Deutschland, Deutschland

German flag 2

Not many countries have managed to acquire their own month. But everyone in the beer drinking universe agrees that Germany owns October. Serendipity had a role to play in this, but the ever expanding juggernaut that is the global beer industry has had an influence on this too. Their world famous Oktoberfest has successfully managed to rivet itself onto the bucket list of beer enthusiasts everywhere, but it has also firmly anchored “brand Germany” in the minds of beer consumers globally.Oktoberfest2

This, like most things, has its advantages and its disadvantages. The Oktoberfest, for example, is really a show put on in Munich (in September) by the Big Six Munich or Bavarian-based brewers, all producing similar styles of beer (mostly lager and some wheat beer), and at least four of which are owned by either Anheuser-Busch InBev or Heineken; themselves owners and producers of an enormous share of the world’s mass-produced, pale lager beers (and even more so now, after the intended merger between AB InBev and SAB Miller). No wonder then that the original Oktoberfest found itself over the decades experiencing some quite impressive brand extension from Brazil to Beijing! Throw in some great atmospheric history like the 16th Century German Purity Law, the “Reinheitsgebot”, which all the brewers involved very prominently advertise, and the beer-appreciation prism has narrowed even further.

Despite their reputation for being one of the world’s largest quaffers of mass produced, identical looking and tasting beers, very few people other than a GermanAltbierglas could confidently tell you the difference between a Helles, a Lager, and a Pils. Probably because of the deeply embedded Germanic need to classify, qualify and catalogue! And yet, the differences are real, and to true beer-aficionados, they matter. Do a bit more digging, and you’ll actually uncover a wonderfully diverse range of beers, across the country, and even within smaller regions. There are the northern Bavarian beers of Franconia, in particular their Rauchbiers, or smoked beers, where the malt has been kilned over beechwood before mashing. Or the dark, earthy Altbiers, literally “old beers’ from around Dusseldorf, made with top-fermenting ale yeasts but cool-conditioned, like lagers. Head a bit further northwest to Cologne, and you’ll find the proudly local, pale, subtle Kolsh, served not in the huge 1L Bavarian ‘Mass’, but in tiny 20cl glasses. It’s strange, and rather refreshing that so many of these actually quite wonderful beers haven’t been packaged up and thrown at the world with some made-up marketing tagline. It leaves plenty of room for the enthusiastic beer nomad to wander and explore.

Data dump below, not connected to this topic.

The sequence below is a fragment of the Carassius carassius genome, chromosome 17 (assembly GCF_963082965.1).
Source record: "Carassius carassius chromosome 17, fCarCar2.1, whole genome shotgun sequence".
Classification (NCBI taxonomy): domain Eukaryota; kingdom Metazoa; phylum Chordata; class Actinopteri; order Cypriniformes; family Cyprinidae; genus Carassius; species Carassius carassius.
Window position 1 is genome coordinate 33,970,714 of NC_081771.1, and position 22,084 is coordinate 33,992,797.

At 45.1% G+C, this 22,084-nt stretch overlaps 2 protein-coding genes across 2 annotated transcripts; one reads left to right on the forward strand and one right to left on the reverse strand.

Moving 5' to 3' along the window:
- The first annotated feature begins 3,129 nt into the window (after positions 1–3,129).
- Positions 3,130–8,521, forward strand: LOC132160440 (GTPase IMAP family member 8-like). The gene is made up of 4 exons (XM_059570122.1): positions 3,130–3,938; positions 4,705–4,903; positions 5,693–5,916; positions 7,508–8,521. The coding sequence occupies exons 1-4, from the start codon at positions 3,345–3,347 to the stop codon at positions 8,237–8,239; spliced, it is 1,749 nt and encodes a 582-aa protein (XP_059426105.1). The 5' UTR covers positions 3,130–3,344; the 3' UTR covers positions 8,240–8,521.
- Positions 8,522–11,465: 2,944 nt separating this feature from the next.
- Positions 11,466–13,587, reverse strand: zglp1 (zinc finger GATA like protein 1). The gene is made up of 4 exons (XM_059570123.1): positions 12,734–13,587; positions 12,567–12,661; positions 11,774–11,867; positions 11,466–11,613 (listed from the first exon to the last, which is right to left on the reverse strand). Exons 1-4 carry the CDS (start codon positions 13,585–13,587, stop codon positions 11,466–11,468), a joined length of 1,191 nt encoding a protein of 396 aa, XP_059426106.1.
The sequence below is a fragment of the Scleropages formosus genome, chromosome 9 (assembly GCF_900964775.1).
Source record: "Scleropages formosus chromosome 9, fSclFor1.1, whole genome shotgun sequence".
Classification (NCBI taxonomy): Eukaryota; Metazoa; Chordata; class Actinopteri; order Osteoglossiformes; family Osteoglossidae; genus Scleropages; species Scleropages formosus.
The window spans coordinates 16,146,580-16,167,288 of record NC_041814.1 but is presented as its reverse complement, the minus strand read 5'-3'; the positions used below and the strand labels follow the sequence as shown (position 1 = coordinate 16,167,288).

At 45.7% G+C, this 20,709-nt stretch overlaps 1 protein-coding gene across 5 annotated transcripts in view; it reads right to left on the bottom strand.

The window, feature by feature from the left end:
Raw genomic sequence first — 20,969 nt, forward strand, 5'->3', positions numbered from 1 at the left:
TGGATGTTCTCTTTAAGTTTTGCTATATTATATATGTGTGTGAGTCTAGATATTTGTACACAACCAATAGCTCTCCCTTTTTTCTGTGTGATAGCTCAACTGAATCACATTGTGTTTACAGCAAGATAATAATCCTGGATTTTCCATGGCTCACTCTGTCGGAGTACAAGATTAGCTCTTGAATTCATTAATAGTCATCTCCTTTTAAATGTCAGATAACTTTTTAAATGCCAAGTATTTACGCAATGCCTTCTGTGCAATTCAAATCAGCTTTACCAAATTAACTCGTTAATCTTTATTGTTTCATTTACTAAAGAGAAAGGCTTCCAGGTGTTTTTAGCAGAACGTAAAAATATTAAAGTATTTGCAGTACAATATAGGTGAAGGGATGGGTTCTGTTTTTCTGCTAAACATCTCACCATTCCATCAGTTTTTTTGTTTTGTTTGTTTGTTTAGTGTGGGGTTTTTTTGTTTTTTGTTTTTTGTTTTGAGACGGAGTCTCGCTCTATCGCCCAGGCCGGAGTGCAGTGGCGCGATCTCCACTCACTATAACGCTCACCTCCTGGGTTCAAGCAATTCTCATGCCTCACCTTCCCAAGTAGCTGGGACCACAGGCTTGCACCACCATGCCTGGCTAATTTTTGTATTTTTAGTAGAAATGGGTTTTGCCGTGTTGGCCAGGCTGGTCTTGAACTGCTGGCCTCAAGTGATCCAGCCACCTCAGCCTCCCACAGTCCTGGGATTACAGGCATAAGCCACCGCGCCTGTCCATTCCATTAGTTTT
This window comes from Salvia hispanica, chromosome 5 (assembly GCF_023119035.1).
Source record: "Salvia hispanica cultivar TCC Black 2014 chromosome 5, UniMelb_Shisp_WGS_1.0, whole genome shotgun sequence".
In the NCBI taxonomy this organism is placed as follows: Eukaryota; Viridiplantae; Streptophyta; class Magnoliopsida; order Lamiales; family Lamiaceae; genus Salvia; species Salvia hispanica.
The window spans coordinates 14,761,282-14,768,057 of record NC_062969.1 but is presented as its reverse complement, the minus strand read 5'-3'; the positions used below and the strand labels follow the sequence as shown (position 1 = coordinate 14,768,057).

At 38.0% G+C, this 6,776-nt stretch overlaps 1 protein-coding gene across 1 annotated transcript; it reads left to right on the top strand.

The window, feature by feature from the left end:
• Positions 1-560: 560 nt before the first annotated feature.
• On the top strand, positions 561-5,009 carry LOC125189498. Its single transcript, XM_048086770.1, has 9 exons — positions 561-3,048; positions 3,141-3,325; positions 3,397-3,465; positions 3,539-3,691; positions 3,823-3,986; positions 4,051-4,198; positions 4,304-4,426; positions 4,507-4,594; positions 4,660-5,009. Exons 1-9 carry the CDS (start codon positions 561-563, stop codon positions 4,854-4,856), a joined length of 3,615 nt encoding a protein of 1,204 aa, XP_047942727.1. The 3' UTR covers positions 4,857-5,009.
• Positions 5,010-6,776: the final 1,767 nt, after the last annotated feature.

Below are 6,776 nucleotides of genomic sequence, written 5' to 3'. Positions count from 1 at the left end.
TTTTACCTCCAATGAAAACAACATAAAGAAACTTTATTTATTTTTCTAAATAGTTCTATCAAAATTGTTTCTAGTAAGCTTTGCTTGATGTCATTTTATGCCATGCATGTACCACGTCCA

Outside of Germany, the best known traditional styles might be the Schwarzbiers – the dark, strong, but cool-fermented Bocks, and Dopplebocks, Paulaner’s Salvator probably being one of the best known.  Their wheat beers too have become note-worthy with their characteristic citrusy notes and banana-like estery character.

A German friend of mine, who also happens to own a local German ‘brauhaus’ selling brews from one particular Bavarian brewer, loved to tell a joke every time I ordered an alcohol-free beer at his bar. His joke was that buying an alcohol free beer was like going into a brothel, and asking for a hug. Imagine this being told, with extensive pauses for chortling, in a strong German accent. And he always finished with genuine, raucous laughter! The joke itself, especially after the umpteenth telling, wasn’t that amusing, but his enjoyment of the telling certainly was. In fact, I sometimes used to buy the beer just to watch him crumple up with laughter.  But then he’d sit down with me and talk like a scholar about the beers of his country, both of which he obviously loved.